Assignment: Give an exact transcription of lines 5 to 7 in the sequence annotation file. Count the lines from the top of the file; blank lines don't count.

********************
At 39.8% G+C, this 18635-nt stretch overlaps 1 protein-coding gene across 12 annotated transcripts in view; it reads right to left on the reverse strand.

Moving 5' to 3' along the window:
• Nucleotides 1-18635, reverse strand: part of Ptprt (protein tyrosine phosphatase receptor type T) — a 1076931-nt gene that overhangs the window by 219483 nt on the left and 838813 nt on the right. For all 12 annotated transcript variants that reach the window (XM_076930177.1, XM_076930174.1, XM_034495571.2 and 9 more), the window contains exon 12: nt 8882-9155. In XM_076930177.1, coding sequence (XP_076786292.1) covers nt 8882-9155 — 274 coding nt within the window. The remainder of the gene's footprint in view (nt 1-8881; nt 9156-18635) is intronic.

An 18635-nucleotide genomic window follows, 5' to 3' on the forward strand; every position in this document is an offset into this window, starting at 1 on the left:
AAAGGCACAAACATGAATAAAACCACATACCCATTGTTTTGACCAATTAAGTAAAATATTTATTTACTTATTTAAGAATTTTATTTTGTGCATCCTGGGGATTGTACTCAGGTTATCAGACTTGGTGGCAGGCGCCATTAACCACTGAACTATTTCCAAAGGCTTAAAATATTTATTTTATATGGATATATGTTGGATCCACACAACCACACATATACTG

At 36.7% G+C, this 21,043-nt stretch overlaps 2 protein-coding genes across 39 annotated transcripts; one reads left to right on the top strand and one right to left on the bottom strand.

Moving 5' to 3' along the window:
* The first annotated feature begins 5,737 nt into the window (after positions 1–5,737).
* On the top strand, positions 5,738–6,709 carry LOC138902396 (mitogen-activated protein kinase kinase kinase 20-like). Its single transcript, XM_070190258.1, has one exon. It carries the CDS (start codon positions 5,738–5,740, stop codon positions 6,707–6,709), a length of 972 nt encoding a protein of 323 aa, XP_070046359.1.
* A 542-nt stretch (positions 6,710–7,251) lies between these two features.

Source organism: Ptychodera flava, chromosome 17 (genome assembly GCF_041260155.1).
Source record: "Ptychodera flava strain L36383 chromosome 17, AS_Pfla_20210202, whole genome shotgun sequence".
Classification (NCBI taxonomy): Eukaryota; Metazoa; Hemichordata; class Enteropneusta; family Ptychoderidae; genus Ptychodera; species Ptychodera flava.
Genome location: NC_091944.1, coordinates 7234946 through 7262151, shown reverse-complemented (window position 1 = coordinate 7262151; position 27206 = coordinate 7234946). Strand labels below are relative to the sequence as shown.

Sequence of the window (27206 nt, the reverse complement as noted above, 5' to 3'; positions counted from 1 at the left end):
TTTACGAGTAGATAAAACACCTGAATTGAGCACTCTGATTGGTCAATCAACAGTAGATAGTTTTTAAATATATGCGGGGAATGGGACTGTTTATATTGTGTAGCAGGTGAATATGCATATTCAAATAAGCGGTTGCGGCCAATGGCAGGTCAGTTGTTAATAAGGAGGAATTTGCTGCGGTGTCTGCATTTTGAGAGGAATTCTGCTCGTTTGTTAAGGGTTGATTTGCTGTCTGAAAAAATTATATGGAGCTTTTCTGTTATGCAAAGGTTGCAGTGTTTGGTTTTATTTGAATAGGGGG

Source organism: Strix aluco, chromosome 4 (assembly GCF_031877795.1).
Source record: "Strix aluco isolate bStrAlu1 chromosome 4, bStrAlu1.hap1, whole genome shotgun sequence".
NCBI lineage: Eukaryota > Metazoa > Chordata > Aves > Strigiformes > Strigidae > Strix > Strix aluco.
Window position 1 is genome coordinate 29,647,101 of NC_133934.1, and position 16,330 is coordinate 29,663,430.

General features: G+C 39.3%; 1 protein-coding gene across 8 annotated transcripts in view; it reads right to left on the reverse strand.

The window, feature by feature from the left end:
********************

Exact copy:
AAAGGCACAAACATGAATAAAACCACATACCCATTGTTTTGACCAATTAAGTAAAATATTTATTTACTTATTTAAGAATTTTATTTTGTGCATCCTGGGGATTGTACTCAGGTTATCAGACTTGGTGGCAGGCGCCATTAACCACTGAACTATTTCCAAAGGCTTAAAATATTTATTTTATATGGATATATGTTGGATCCACACAACCACACATATACTG

At 36.7% G+C, this 21,043-nt stretch overlaps 2 protein-coding genes across 39 annotated transcripts; one reads left to right on the top strand and one right to left on the bottom strand.

Moving 5' to 3' along the window: